Skip to main content

Managing With Respect ©

A Model for Success Based on Real World Experience

Home
Professional Development
For Business Students
What You Will Learn
Excerpt from MWR
About the Author
DuBreuil Consulting
Contact Us
Site Map
Member Login
Introduction
“Whether you are presenting an employee with a bonus for producing extraordinary results or terminating someone for failure to meet job requirements, it can ALWAYS be done with respect. Respect is the fundamental foundation that can, and should be used to support all management activities. Managing With Respect © is a boundless and timeless concept. In other words, no matter what the environment (resources and skills scarce or plentiful, business booming or in the ditch), you can depend on this concept in managing all circumstances and resources to meet your objectives. You don't have to change your management philosophy or style; you don’t have to appear to be transparent or lose credibility to affect changes necessary to build, maintain or revamp your business.

Managing With Respect © teaches an objective approach that provides a consistent base from which to start, operate, measure, revise or transform everything in your business. The stability and applicability of such an approach allows for success at all levels and over time, can even help increase trust, overall performance and innovation within your business relationships.”
 
Illustrative Example:

"As much as possible, I will inject my personal experiences into this work to illustrate how the model and principles work in “the real world.” You may not always agree with my assessment, but there is no better teacher than experience, so I offer these cases in the hope that many readers will relate to them.

Call center (also known as Customer Service Center and Help Desk) management is a challenging environment indeed. But there is no better environment to show how using the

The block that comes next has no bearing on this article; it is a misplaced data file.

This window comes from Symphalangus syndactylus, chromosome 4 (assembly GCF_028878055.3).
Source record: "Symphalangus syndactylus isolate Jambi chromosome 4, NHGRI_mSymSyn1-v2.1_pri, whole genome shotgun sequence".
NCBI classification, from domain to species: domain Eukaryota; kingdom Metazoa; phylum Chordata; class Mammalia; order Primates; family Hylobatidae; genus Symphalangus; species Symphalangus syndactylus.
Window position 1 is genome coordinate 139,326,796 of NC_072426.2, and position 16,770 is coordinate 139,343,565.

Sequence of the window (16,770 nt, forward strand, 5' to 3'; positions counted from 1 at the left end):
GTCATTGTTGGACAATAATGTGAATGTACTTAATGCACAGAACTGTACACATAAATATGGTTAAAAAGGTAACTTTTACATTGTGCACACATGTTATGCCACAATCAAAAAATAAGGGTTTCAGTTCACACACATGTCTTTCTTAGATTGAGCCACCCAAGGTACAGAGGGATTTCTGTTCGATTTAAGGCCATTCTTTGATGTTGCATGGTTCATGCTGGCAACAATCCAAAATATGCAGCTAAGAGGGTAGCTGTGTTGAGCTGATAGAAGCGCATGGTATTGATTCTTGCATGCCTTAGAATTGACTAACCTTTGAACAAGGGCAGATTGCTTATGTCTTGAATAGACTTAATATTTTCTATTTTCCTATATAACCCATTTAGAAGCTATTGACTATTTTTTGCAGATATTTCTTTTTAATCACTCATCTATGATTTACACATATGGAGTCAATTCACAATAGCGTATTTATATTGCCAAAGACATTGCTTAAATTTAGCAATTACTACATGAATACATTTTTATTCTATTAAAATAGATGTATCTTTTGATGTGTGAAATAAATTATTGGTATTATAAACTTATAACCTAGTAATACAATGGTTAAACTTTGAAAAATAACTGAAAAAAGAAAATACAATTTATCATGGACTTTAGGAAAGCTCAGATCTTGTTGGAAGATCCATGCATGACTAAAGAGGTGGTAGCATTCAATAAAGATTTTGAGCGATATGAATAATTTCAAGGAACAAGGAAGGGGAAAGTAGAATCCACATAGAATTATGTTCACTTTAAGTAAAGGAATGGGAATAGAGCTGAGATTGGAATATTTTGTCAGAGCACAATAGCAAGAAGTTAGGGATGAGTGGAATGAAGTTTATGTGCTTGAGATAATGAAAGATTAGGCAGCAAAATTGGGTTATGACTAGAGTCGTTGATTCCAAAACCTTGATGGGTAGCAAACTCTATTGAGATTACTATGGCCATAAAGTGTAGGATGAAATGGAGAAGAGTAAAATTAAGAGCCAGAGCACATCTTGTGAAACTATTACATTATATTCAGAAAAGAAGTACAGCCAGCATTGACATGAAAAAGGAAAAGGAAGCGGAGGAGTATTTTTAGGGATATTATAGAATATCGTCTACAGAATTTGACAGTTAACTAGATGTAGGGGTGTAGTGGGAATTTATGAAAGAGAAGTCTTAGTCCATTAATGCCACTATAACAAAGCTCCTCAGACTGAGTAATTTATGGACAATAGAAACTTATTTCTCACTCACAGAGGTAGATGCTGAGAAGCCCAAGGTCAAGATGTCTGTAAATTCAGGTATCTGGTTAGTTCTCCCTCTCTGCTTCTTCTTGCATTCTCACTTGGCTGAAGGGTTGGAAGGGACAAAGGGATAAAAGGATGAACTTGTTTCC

Managing With Respect model can help provide a solid base from which to build effectiveness and high performance.

For five years, I managed people and projects needed to bring an internal 24x7 corporate “help desk” organization from a problem report and dispatch function to a problem “resolving” function that was a much more valuable resource to internal IT systems users and second level support teams. We had to start by building the base of knowledge. Agents that staffed the desk were capable, but had never been required or held accountable for resolving even the simplest problems. Using computer based training modules, formal classes and our own technical and application support teams; we scheduled mandatory learning activities to raise the level of expertise.

The
organization needed to pull the training schedule together might illustrate this Managing With Respect principle well enough, but even more important to us was organizing the results. You see, not only were we raising the level of expertise to raise the bar on support services provided, but we also had to become a more efficient organization (i.e., less people). So defining the criteria to be used for determining who would stay and who would go had to be done with a great deal of thought and consideration for both performance in the “classroom” and other skills and abilities that could contribute to our success.

You might think that all of this activity, conducted in a relatively short period of time, would create a very negative environment with low morale. I’d be lying if I said there weren’t some bad feelings, but our planning and execution was supported by a solid foundation of respect and this absolutely helped everyone through the process. We began by clearly communicating as much as we possibly could about the mandatory education, expectations for attendance and completion and the fact that some would not “make the cut.” From a metrics perspective, we had all the data we needed from tests conducted within the training sessions. In addition, we implemented monthly one-on-one performance evaluations to provide both objective and subjective feedback to each and every employee. This frequent and brief yet thorough communication provided employees and management a common document and forum for discussion that illustrated fairness within a difficult process.

The results were quite good for both business and people and this experience allowed me to test the soundness of the model and principles. I’ll talk more about this environment in the upcoming chapters as there is much more to be learned."